Reference SPL = 113.4dB
dB ripple = 0dB
k value = 1.1904
Filter undamped resonant frequency = 18.76Hz
Filter Q = 0.6530

This is a usable alignment whose behavior is similar to the unassisted alignment with second-order Butterworth filter added, although its box volume is a bit larger than the unassisted one.

Example 9: Sixth-Order Sub-Chebyshev Class 3 Alignment

A plot of the dB SPL at 1 meter and displacement vs. frequency of a sixth-order sub-Chebyshev class 3 alignment is shown below in Figure 13.

Performance Summary for Example 9

The sixth-order sub-Chebyshev class 3 alignment has the following data:
VB = 8.9ft3
fB = 20.1Hz
System f3 = 23.1Hz
Reference SPL = 112.1dB
dB ripple = 0dB
k value = 1.6872
Filter undamped resonant frequency = 13.99Hz
Filter Q = 0.5063

This is also a usable alignment whose box volume is somewhat smaller than the unassisted alignment, in return for a somewhat higher system -3dB frequency.

Example 10: Seventh-Order Chebyshev Class 1 Alignment

A plot of the dB SPL at 1 meter and displacement vs. frequency of a seventh-order Chebyshev class 1 alignment is shown below in Figure 14.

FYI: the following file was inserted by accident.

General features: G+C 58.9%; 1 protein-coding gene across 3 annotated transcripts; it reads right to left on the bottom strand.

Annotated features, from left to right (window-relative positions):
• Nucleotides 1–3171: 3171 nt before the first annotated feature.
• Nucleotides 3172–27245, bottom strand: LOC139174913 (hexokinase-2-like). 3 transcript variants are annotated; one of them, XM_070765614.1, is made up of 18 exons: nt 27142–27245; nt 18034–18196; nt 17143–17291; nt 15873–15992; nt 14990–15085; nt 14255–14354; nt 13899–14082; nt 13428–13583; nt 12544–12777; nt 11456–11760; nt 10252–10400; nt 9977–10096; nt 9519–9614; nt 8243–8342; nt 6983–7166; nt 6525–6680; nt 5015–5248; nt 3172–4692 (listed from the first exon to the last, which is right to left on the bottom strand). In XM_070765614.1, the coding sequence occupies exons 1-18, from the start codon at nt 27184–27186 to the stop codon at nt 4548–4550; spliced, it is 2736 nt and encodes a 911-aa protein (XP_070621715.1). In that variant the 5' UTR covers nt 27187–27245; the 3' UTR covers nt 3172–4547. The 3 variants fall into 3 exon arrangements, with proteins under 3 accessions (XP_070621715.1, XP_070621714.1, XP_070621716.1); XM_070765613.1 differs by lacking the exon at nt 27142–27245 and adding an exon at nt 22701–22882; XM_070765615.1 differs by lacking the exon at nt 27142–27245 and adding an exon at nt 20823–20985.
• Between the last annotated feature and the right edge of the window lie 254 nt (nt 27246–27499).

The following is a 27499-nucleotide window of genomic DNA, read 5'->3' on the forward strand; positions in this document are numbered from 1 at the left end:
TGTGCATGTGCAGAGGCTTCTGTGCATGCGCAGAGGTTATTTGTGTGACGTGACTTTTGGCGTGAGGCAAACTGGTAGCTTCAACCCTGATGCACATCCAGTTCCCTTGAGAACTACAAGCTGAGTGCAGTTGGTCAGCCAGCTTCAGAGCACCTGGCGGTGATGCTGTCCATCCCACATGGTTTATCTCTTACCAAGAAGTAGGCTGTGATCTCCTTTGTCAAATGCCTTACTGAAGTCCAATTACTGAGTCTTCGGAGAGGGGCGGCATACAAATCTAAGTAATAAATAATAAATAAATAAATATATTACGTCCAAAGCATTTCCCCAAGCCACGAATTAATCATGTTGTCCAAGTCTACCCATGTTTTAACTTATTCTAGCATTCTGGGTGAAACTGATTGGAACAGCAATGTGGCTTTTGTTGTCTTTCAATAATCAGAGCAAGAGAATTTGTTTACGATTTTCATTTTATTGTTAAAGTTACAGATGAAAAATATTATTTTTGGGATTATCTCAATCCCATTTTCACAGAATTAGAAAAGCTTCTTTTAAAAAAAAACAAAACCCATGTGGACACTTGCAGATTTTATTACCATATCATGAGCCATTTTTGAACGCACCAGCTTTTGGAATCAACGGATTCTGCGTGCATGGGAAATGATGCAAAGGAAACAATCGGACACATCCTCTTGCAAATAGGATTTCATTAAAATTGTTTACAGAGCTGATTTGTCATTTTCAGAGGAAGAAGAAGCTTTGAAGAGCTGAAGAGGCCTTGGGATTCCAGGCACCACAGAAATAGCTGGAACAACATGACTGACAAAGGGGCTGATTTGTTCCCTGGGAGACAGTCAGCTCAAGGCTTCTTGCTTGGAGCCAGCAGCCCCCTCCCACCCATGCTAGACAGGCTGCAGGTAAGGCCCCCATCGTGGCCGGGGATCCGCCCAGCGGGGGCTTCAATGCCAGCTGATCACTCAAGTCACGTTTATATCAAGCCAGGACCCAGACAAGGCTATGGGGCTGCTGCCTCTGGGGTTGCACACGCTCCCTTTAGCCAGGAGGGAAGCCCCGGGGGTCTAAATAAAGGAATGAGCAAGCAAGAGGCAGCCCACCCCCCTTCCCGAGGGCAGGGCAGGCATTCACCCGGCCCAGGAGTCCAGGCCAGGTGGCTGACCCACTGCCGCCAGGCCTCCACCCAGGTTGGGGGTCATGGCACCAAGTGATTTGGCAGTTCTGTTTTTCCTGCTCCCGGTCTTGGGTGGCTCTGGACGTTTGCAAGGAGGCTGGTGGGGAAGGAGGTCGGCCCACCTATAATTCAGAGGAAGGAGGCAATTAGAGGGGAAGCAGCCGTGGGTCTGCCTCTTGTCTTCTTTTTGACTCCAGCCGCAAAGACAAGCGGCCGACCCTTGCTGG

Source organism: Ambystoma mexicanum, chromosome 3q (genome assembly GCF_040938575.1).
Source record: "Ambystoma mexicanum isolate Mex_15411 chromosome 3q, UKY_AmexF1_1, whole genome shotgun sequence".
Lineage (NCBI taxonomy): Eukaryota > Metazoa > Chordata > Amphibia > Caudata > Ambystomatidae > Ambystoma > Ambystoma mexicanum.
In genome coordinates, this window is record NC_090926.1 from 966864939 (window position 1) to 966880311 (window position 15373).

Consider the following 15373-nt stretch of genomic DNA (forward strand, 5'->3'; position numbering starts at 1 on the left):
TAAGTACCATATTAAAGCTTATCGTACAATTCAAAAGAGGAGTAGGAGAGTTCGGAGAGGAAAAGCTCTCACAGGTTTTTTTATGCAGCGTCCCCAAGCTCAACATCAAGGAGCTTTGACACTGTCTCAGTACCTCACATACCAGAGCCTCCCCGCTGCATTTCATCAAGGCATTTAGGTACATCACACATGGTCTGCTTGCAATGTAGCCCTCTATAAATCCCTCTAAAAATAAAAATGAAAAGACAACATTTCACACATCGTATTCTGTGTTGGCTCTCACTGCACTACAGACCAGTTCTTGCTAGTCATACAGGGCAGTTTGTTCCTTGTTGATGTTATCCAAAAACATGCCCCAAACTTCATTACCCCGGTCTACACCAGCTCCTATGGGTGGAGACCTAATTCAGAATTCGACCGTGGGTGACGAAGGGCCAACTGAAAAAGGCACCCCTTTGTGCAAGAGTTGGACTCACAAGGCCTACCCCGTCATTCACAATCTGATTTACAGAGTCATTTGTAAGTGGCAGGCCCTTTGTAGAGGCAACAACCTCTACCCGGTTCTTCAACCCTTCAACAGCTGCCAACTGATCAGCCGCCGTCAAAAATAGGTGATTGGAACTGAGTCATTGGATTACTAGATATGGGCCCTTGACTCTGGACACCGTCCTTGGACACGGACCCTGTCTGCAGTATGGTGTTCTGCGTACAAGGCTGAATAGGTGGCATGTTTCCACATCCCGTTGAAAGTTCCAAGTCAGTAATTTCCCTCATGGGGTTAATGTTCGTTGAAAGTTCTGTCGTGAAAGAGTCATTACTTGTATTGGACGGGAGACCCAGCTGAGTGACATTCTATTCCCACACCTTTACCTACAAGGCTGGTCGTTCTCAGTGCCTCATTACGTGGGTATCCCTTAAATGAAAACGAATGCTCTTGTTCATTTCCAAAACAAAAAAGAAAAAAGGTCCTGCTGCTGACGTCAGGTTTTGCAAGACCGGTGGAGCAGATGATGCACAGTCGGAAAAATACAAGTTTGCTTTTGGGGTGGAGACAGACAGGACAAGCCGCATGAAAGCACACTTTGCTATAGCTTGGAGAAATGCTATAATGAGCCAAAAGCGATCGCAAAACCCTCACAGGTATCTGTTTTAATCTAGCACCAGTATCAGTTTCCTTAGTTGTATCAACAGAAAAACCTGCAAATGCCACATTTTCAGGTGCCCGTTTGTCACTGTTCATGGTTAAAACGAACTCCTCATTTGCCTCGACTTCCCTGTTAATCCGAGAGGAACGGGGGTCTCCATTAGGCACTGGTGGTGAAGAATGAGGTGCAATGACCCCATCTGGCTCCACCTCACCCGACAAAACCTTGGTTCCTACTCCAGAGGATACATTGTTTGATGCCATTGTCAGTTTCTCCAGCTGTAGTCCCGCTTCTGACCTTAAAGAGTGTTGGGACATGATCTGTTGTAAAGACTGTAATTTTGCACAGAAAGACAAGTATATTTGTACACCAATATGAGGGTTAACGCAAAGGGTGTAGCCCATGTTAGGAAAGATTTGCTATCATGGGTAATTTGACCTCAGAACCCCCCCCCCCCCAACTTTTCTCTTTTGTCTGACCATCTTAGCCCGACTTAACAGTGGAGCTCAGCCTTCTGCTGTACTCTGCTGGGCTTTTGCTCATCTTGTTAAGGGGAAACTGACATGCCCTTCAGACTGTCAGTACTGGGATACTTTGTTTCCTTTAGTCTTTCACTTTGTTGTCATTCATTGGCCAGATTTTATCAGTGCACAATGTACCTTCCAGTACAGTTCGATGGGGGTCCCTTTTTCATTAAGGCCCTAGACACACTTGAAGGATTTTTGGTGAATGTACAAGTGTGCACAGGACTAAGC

Performance Summary for Example 10

The seventh-order Chebyshev class 1 alignment has the following data:
VB = 9.8ft3
fB = 17.0Hz
Filter f3 = 11.5Hz
System f3 = 14.1Hz
Reference SPL = 104.7dB
dB ripple < 0.01dB
k value = 0.6635
Filter fp = 21.31Hz
Filter undamped resonant frequency = 14.34Hz
Filter Q = 3.3391

Like the sixth-order class 1 alignment, this alignment has a compromised reference SPL due to excessive boost of the external filter at frequencies below the box tuning frequency. It's not compromised as badly as the sixth-order class 1 alignment though, and it does appear marginally usable. The 14.1Hz system f3 may appeal to those not overly concerned with high SPL.

Example 11: Seventh-Order Sub-Chebyshev Class 2 Alignment

A plot of the dB SPL at 1 meter and displacement vs. frequency of a seventh-order sub-Chebyshev class 2 alignment is shown below in Figure 15.

Performance Summary for Example 11

The seventh-order sub-Chebyshev class 2 alignment has the following data:
VB = 10.2ft3
fB = 21.6Hz
Filter f3 = 26.6Hz
System f3 = 23.7Hz
Reference SPL = 115.5dB
dB ripple = 0dB
k value = 1.4825
Filter fp = 15.99Hz
Filter undamped resonant frequency = 19.58Hz
Filter Q = 0.6549

This is a usable alignment with very good reference SPL, but the system -3dB frequency could be improved.

Example 12: Seventh-Order Sub-Chebyshev Class 3 Alignment

A plot of the dB SPL at 1 meter and displacement vs. frequency of a seventh-order sub-Chebyshev class 3 alignment is shown below in Figure 16.

Performance Summary for Example 12

The seventh-order sub-Chebyshev class 3 alignment has the following data:
VB = 8.4ft3
fB = 20.5Hz
Filter f3 = 24.0Hz
System f3 = 24.2Hz
Reference SPL = 114.2dB
dB ripple = 0dB
k value = 2.0185
Filter fp = 11.99Hz
Filter undamped resonant frequency = 12.95Hz
Filter Q = 0.5140

Performance is similar to Example 11, but with a slightly higher system -3dB frequency and smaller box volume.